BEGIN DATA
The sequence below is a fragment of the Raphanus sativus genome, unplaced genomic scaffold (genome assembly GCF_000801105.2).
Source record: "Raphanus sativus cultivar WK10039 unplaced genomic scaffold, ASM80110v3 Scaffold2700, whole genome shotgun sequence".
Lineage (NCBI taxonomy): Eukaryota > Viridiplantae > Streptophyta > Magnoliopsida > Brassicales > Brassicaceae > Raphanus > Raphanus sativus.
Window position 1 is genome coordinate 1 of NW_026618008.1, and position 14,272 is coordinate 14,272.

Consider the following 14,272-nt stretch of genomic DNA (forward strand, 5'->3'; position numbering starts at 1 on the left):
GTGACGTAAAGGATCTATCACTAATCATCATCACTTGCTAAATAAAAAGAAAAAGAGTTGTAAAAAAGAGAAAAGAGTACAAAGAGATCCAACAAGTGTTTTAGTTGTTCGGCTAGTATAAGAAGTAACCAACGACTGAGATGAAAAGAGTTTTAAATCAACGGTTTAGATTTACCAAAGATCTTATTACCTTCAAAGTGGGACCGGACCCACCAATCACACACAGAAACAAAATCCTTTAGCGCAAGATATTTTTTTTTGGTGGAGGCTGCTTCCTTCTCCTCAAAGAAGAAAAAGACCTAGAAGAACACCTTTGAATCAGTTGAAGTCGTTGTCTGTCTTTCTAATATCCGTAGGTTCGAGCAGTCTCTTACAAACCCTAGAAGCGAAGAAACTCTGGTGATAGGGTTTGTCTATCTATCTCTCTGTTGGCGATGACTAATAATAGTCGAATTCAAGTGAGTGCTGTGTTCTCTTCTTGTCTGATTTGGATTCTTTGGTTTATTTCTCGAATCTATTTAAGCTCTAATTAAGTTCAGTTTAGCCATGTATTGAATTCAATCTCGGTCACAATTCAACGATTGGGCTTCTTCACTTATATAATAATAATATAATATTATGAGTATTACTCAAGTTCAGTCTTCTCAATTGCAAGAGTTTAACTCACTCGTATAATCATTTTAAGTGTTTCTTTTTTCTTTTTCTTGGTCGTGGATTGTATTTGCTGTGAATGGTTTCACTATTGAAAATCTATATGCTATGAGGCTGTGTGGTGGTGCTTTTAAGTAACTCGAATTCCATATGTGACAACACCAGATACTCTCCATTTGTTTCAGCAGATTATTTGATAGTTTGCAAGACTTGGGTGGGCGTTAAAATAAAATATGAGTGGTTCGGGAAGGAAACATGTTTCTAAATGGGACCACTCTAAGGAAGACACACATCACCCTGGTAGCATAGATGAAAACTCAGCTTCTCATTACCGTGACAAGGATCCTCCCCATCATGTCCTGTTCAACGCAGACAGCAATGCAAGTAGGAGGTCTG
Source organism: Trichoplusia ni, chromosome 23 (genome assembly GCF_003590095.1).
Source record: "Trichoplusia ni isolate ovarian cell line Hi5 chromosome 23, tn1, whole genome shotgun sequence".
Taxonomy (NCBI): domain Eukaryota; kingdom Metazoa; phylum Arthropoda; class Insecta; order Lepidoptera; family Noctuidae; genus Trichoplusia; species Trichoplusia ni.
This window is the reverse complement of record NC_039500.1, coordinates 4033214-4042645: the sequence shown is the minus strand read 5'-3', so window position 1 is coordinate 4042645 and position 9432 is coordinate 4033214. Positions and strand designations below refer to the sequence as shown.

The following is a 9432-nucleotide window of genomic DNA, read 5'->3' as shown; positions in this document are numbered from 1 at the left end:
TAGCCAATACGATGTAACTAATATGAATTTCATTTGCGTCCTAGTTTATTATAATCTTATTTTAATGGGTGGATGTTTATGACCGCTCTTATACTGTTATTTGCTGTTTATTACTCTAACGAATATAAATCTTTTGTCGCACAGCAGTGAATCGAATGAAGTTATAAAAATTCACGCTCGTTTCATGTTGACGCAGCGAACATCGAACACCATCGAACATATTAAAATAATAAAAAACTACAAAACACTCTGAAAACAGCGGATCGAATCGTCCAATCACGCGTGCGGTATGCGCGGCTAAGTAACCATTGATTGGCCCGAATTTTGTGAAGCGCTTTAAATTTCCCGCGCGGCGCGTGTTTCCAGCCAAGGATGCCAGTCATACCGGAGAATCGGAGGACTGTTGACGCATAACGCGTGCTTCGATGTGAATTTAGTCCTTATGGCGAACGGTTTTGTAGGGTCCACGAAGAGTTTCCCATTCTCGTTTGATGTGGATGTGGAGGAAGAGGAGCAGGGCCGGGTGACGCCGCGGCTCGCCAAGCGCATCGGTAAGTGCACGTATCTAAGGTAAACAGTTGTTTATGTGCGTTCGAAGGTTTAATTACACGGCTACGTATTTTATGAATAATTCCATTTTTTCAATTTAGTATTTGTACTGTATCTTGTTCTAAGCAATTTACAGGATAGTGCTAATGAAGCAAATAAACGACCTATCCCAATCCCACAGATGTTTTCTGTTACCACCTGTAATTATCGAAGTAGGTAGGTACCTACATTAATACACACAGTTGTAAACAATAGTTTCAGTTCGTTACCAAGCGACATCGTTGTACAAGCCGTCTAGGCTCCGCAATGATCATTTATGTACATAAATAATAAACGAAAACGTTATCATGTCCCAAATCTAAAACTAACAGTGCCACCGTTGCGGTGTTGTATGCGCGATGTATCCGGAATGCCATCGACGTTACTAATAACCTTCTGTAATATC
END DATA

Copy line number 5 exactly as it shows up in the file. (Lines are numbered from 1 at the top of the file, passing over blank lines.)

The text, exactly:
Consider the following 14,272-nt stretch of genomic DNA (forward strand, 5'->3'; position numbering starts at 1 on the left):